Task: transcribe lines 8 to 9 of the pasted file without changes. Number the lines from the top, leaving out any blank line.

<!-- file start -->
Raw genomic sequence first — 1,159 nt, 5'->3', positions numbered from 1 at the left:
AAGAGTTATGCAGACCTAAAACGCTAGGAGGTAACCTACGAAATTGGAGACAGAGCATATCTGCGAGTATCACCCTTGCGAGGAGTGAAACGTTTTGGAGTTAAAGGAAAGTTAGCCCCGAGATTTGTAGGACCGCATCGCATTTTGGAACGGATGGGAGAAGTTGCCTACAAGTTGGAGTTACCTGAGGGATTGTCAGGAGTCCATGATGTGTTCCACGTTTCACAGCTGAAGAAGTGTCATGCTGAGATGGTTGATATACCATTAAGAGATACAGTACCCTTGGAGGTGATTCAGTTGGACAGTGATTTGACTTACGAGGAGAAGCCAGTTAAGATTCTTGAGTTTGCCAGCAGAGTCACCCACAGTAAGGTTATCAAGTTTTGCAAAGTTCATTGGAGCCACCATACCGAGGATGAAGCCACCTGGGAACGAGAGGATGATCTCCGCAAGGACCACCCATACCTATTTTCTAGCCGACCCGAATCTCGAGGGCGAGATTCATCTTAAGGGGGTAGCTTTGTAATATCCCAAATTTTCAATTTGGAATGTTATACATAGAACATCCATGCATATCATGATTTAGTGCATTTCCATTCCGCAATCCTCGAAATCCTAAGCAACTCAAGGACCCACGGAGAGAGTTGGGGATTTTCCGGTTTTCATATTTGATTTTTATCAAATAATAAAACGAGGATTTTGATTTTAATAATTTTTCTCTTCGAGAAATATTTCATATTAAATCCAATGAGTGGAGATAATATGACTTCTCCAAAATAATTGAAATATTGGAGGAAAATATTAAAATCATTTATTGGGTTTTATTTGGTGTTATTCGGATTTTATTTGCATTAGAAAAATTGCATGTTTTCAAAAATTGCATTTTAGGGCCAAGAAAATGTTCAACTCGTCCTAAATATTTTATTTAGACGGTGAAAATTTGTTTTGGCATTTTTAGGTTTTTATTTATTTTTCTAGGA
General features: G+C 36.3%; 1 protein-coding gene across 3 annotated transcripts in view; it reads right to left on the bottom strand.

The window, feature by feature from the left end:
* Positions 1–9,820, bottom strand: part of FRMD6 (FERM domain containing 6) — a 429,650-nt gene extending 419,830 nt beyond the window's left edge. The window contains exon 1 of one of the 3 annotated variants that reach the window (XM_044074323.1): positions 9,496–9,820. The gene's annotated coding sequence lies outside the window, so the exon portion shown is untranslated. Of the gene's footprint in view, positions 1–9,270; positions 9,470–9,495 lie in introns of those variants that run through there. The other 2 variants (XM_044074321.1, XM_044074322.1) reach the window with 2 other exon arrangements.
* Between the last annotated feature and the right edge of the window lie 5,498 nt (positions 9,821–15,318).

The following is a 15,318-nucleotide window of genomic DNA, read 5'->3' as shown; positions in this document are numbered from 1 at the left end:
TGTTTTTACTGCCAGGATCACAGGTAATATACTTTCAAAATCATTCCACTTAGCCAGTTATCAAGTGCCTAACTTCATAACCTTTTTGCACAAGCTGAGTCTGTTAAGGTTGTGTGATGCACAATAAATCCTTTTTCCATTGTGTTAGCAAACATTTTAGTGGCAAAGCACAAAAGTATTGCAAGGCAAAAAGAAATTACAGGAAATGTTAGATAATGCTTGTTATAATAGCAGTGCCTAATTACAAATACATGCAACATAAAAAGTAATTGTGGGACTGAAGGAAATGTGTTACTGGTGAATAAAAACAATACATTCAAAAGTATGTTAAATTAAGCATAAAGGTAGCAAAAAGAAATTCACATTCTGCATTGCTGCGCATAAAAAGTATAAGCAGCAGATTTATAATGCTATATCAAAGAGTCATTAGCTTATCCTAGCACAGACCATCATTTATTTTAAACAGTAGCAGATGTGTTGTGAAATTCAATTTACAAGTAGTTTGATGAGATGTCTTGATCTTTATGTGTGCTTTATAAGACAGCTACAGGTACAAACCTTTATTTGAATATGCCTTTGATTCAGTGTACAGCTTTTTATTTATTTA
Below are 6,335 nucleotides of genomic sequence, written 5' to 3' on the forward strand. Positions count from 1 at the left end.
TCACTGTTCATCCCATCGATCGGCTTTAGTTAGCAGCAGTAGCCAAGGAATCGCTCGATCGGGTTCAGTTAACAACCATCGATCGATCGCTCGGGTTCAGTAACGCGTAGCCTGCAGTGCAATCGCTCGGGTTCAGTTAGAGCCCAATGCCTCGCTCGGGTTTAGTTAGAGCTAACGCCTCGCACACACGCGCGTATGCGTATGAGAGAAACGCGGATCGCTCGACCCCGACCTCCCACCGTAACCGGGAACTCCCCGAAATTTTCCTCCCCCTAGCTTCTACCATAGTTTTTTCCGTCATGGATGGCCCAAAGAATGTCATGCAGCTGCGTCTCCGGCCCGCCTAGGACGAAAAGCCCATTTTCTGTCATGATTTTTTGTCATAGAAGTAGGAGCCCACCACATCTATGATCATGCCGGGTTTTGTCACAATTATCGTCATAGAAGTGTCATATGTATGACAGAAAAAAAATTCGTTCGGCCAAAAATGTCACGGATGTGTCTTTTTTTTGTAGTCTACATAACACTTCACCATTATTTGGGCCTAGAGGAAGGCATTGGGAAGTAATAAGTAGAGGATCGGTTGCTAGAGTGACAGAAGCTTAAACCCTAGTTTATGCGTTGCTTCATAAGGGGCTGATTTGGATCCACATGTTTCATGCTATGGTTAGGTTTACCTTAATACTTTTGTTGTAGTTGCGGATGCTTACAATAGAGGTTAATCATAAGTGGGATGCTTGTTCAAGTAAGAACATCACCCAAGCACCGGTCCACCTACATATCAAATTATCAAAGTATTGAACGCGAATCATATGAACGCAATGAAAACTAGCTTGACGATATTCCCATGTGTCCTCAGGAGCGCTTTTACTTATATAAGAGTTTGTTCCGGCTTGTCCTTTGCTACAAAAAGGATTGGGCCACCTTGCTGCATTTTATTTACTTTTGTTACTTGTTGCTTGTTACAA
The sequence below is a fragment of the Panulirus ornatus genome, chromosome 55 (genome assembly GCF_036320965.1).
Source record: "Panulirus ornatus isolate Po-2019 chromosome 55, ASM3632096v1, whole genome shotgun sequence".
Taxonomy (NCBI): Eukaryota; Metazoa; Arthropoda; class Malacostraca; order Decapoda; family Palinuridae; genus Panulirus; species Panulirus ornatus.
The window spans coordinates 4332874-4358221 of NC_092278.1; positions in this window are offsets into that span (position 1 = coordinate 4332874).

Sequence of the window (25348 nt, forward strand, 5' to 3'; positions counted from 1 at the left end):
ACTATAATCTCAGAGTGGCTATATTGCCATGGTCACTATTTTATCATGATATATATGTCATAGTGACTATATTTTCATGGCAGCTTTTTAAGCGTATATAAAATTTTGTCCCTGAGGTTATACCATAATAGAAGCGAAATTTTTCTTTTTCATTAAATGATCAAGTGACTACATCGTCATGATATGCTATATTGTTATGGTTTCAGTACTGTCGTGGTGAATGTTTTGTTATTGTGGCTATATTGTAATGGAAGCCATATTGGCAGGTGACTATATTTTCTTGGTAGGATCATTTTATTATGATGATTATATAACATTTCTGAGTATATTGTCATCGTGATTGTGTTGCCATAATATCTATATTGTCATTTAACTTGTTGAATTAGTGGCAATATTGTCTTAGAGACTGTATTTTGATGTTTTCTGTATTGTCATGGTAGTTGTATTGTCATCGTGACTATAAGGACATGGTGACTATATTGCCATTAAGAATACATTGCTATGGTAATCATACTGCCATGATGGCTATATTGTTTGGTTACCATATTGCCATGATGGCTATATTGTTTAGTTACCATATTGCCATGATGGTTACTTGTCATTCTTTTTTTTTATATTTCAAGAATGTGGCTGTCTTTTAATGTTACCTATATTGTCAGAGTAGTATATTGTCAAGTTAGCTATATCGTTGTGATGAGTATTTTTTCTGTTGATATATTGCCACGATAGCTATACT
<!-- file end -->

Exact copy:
TGTTTTTACTGCCAGGATCACAGGTAATATACTTTCAAAATCATTCCACTTAGCCAGTTATCAAGTGCCTAACTTCATAACCTTTTTGCACAAGCTGAGTCTGTTAAGGTTGTGTGATGCACAATAAATCCTTTTTCCATTGTGTTAGCAAACATTTTAGTGGCAAAGCACAAAAGTATTGCAAGGCAAAAAGAAATTACAGGAAATGTTAGATAATGCTTGTTATAATAGCAGTGCCTAATTACAAATACATGCAACATAAAAAGTAATTGTGGGACTGAAGGAAATGTGTTACTGGTGAATAAAAACAATACATTCAAAAGTATGTTAAATTAAGCATAAAGGTAGCAAAAAGAAATTCACATTCTGCATTGCTGCGCATAAAAAGTATAAGCAGCAGATTTATAATGCTATATCAAAGAGTCATTAGCTTATCCTAGCACAGACCATCATTTATTTTAAACAGTAGCAGATGTGTTGTGAAATTCAATTTACAAGTAGTTTGATGAGATGTCTTGATCTTTATGTGTGCTTTATAAGACAGCTACAGGTACAAACCTTTATTTGAATATGCCTTTGATTCAGTGTACAGCTTTTTATTTATTTA
Below are 6,335 nucleotides of genomic sequence, written 5' to 3' on the forward strand. Positions count from 1 at the left end.